father after a brief illness, and her 16-year-old best friend
was critically ill. The friend died this month.
"It saddens me that there are people in this world who kick
somebody when they're down," said Reddington. "With everything
I've been through so far, it was one last thing that I couldn't
Faced with the first incident of its kind at the school, Milton
High principal John Drottar said administrators helped resolve
the matter. "The assistant principal in our Resource Center met
with the kids concerned," he said. "We told them that was
unacceptable, and they shut down the site and were apologetic."
Not satisfied, Reddington's mother, Catherine Reddington, filed
a report with the Milton Police Department, only to learn there
was little, if any, protection from the arrows flying at her
"I'm not aware of any legislative act that would put this in a
crime context. . . . They identified the people involved," said
Police Chief Kevin Mearn. "There was an apology and a stern
admonishment not to engage in this type of activity."
Klosek said she expects the laws to tighten in the future.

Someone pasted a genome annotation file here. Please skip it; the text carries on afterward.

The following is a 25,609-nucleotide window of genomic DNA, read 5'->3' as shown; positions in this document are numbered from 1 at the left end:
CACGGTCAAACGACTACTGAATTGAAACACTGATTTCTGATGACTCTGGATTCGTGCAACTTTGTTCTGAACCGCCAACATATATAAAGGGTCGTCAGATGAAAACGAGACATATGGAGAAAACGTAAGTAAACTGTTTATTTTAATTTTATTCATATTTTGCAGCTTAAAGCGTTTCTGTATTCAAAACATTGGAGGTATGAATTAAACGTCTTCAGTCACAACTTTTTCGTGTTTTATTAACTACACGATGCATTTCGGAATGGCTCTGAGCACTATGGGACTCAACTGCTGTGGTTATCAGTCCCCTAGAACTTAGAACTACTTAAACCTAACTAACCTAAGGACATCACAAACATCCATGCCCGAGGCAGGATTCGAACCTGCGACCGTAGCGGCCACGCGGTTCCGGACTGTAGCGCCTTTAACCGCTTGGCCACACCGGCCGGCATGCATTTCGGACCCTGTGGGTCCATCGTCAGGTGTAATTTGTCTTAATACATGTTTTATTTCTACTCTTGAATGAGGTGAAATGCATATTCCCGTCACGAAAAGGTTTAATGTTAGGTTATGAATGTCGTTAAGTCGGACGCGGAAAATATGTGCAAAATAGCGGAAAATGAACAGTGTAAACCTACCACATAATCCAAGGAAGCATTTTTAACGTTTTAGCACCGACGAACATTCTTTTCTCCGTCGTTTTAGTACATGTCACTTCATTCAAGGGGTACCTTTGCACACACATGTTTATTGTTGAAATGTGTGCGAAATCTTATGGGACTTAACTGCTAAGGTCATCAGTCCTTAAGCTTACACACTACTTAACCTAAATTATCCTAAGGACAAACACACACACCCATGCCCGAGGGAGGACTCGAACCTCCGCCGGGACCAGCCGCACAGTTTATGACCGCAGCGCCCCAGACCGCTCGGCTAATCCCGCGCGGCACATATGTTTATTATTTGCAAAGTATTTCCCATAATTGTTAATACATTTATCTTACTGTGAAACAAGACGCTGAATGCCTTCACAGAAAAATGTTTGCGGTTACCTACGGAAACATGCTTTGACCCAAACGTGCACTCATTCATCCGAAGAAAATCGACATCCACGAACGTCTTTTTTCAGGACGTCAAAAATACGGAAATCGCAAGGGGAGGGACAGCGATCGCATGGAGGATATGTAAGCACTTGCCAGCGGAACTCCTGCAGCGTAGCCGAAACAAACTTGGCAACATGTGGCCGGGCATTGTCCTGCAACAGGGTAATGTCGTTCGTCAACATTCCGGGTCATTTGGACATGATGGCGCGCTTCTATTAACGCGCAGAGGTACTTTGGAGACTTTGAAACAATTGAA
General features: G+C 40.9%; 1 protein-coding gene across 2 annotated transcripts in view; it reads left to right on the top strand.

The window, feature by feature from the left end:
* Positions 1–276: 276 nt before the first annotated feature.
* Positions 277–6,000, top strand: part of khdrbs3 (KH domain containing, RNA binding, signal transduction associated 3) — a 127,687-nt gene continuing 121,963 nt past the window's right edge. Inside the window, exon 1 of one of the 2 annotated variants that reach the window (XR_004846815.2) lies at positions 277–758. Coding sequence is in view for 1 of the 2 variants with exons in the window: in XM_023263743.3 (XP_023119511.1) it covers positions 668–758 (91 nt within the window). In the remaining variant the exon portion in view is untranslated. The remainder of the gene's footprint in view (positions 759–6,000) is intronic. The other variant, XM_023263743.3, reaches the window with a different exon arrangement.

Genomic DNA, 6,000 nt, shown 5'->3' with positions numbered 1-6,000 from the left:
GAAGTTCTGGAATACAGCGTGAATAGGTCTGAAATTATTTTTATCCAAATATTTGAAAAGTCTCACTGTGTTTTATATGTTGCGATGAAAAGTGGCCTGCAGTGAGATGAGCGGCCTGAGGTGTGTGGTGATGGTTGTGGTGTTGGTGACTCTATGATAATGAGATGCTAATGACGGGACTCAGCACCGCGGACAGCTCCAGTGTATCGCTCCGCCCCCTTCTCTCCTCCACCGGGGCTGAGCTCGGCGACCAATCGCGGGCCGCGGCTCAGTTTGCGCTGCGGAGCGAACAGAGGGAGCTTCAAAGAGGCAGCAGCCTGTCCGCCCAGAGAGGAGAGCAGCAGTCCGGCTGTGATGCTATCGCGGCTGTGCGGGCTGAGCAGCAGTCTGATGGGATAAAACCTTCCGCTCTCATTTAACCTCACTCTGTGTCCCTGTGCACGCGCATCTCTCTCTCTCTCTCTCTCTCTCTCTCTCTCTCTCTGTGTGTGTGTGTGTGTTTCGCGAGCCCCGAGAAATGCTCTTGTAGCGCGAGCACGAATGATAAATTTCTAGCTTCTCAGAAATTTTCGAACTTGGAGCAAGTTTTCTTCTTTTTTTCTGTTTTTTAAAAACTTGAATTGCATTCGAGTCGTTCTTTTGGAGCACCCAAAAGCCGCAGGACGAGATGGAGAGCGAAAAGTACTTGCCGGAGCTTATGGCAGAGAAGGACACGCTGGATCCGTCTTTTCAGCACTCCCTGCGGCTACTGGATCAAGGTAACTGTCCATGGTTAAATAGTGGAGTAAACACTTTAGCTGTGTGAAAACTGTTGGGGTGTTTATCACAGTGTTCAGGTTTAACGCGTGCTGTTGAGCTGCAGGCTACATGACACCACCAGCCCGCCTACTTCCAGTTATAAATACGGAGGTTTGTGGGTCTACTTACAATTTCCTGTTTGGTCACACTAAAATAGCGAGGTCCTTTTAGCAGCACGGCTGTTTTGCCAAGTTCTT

"Bullying that used to take place off line is much more
prevalent online. . . . Parents and educators are becoming
concerned," she said. "Because of that, we'll start to see
increased legislation at the state level."
Most local schools have imposed technical restrictions to their
computers. At Milton High, network administrator Robert Pattison
said, students are allowed to use sites like Hotmail and Yahoo
that provide e-mail access, since the school system does not
provide another means of online communication between students
But the district does use filtering software to comply with
federal government requirements to prevent access to
inappropriate websites, said technology director Michael
Goodless. The software would not automatically block a
legitimate blog site like Livejournal.com; however, since
Reddington's experience, school officials have made that site
inaccessible from the schools, he said.
Despite the precautions, Reddington still stings over her
"Anyone in the world could read this stuff," she said of the
cruel postings. "Anyone in the school could say, 'Wow, look,
that's Molly Reddington. Look at what kind of person she is.'
They could judge me by what other people wrote about me."
Parent Q&A: Child Must Understand That
Bullying Is Never OK
John Braccio, Lansing State Journal, July 12, 2005
QUESTION: I recently heard my 10-year-old daughter
talking about how mean she and her friends are to a girl that
rides the bus with them to school. They call her "four eyes"